2:02:11 P.M.   PLEDGE OF ALLEGIANCE – The Chair designated Mr. Kinzinger of IL to lead the Members in reciting the Pledge of Allegiance to the Flag.
2:02:33 P.M.   ONE MINUTE SPEECHES – The House proceeded with one minute speeches.
2:18:09 P.M.   The Speaker announced that votes on suspensions, if ordered, will be postponed until later in the legislative week.
2:19:06 P.M. H.R. 267 Mr. Whitfield moved to suspend the rules and pass the bill. H.R. 267 — “To improve hydropower, and for other purposes.”
2:19:18 P.M. H.R. 267 Considered under suspension of the rules.
2:19:23 P.M. H.R. 267 DEBATE – The House proceeded with forty minutes of debate on H.R. 267.
2:24:58 P.M. H.R. 267 At the conclusion of debate, the Yeas and Nays were demanded and ordered. Pursuant to the provisions of clause 8, rule XX, the Chair announced that further proceedings on the motion would be postponed.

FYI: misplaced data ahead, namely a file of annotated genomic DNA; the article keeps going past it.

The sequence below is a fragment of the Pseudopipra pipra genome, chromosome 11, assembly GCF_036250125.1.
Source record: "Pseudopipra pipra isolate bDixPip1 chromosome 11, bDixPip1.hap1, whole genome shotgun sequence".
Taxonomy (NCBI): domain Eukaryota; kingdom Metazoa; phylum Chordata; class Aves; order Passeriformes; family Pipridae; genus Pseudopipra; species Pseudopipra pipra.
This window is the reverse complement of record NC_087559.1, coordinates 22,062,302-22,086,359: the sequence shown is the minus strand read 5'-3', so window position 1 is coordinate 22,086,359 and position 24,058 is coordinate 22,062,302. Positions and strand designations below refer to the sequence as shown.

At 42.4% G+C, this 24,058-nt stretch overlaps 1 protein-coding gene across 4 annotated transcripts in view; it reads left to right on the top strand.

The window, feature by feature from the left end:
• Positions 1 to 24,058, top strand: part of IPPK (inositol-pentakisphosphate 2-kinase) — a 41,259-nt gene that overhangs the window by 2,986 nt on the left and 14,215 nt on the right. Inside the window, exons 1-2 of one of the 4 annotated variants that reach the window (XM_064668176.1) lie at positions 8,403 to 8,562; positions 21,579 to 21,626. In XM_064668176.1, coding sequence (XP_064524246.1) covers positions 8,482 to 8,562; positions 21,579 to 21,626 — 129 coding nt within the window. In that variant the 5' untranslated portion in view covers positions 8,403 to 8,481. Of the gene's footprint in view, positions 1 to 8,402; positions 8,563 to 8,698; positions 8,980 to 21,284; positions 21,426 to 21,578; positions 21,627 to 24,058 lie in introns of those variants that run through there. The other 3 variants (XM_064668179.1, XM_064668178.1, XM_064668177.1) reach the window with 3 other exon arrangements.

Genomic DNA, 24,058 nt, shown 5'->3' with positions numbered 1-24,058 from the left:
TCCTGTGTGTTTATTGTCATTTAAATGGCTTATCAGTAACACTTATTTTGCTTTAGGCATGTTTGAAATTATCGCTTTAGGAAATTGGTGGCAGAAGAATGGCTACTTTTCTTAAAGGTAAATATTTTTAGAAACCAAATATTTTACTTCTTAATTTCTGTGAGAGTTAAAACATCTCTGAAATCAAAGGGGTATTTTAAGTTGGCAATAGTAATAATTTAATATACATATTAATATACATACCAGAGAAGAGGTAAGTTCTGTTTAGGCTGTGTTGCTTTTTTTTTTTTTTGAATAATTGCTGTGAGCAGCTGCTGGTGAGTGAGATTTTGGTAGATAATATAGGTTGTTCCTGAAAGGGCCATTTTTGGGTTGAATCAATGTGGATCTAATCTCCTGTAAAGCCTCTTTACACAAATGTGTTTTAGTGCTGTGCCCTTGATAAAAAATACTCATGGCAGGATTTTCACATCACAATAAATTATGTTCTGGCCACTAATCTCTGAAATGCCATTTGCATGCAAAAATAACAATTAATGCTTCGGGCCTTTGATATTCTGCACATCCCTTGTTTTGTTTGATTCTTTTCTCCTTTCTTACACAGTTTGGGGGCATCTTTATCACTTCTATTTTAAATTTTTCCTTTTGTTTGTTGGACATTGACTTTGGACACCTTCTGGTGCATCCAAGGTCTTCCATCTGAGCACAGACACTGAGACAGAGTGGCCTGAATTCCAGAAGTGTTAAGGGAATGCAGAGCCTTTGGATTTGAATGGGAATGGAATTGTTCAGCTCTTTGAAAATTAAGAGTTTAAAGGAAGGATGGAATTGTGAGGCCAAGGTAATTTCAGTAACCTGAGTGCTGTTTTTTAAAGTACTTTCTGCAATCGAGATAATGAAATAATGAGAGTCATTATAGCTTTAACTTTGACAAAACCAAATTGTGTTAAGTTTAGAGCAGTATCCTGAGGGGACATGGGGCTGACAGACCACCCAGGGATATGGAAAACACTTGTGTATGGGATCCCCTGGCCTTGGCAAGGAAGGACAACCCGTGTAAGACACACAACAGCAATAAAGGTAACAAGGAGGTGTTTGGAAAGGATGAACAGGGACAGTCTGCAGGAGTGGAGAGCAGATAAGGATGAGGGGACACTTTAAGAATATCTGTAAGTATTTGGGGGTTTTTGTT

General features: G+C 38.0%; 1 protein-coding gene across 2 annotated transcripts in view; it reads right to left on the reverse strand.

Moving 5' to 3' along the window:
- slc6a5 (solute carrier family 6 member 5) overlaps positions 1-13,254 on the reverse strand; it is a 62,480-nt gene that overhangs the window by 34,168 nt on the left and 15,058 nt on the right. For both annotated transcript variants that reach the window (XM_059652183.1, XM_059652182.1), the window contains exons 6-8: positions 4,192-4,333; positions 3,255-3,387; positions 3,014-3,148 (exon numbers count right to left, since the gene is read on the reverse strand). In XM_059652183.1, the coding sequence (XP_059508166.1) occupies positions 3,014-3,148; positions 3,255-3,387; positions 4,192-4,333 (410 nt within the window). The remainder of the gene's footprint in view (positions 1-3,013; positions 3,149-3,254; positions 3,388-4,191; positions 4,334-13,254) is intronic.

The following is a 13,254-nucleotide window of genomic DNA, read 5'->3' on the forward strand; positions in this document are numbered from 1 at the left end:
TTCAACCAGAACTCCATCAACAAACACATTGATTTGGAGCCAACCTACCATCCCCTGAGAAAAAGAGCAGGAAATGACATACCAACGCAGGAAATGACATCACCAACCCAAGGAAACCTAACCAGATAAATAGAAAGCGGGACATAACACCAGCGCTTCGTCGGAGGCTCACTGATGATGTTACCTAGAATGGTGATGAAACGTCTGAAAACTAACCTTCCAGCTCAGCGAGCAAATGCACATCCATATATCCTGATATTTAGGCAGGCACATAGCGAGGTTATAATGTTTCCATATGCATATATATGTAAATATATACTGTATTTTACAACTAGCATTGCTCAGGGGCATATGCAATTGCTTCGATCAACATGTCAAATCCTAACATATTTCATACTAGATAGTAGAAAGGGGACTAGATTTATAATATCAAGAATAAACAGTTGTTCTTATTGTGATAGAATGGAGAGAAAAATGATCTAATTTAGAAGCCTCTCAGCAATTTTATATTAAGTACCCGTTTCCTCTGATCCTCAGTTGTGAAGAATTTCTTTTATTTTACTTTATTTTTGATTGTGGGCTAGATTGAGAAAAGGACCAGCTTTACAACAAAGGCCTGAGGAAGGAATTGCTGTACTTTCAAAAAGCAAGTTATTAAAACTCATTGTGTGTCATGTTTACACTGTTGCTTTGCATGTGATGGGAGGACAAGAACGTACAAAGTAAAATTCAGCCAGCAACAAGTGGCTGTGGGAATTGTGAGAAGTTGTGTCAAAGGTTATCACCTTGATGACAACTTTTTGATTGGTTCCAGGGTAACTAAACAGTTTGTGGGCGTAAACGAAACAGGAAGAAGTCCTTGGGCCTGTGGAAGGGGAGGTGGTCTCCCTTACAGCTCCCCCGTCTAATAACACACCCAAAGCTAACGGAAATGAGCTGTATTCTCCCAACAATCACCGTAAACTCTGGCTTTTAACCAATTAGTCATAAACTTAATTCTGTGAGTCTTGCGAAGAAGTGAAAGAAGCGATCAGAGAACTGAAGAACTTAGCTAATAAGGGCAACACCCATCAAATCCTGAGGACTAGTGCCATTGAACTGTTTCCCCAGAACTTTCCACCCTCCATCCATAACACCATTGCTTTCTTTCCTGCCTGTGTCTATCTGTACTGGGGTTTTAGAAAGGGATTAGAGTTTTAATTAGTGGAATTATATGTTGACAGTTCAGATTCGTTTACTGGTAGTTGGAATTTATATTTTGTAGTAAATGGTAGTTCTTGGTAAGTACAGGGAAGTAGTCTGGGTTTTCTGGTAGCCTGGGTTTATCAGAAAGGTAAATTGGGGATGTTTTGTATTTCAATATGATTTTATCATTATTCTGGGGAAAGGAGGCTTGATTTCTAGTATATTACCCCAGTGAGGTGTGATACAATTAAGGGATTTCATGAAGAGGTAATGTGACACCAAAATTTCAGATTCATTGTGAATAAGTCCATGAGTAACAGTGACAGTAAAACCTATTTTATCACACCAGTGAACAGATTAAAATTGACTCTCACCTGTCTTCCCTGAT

2:25:05 P.M. H.R. 316 Mr. Whitfield moved to suspend the rules and pass the bill. H.R. 316 — “To reinstate and transfer certain hydroelectric licenses and extend the deadline for commencement of construction of certain hydroelectric projects.”
2:25:22 P.M. H.R. 316 Considered under suspension of the rules.
2:25:24 P.M. H.R. 316 DEBATE – The House proceeded with forty minutes of debate on H.R. 316.
2:32:25 P.M. H.R. 316 On motion to suspend the rules and pass the bill Agreed to by voice vote.
2:32:28 P.M. H.R. 316 Motion to reconsider laid on the table Agreed to without objection.
2:32:32 P.M. H.R. 235 Mr. Whitfield moved to suspend the rules and pass the bill. H.R. 235 — “To amend the Public Health Service Act to provide grants to States to streamline State requirements and procedures for veterans with military emergency medical training to become civilian emergency medical technicians.”
2:32:49 P.M. H.R. 235 Considered under suspension of the rules.
2:32:53 P.M. H.R. 235 DEBATE – The House proceeded with forty minutes of debate on H.R. 235.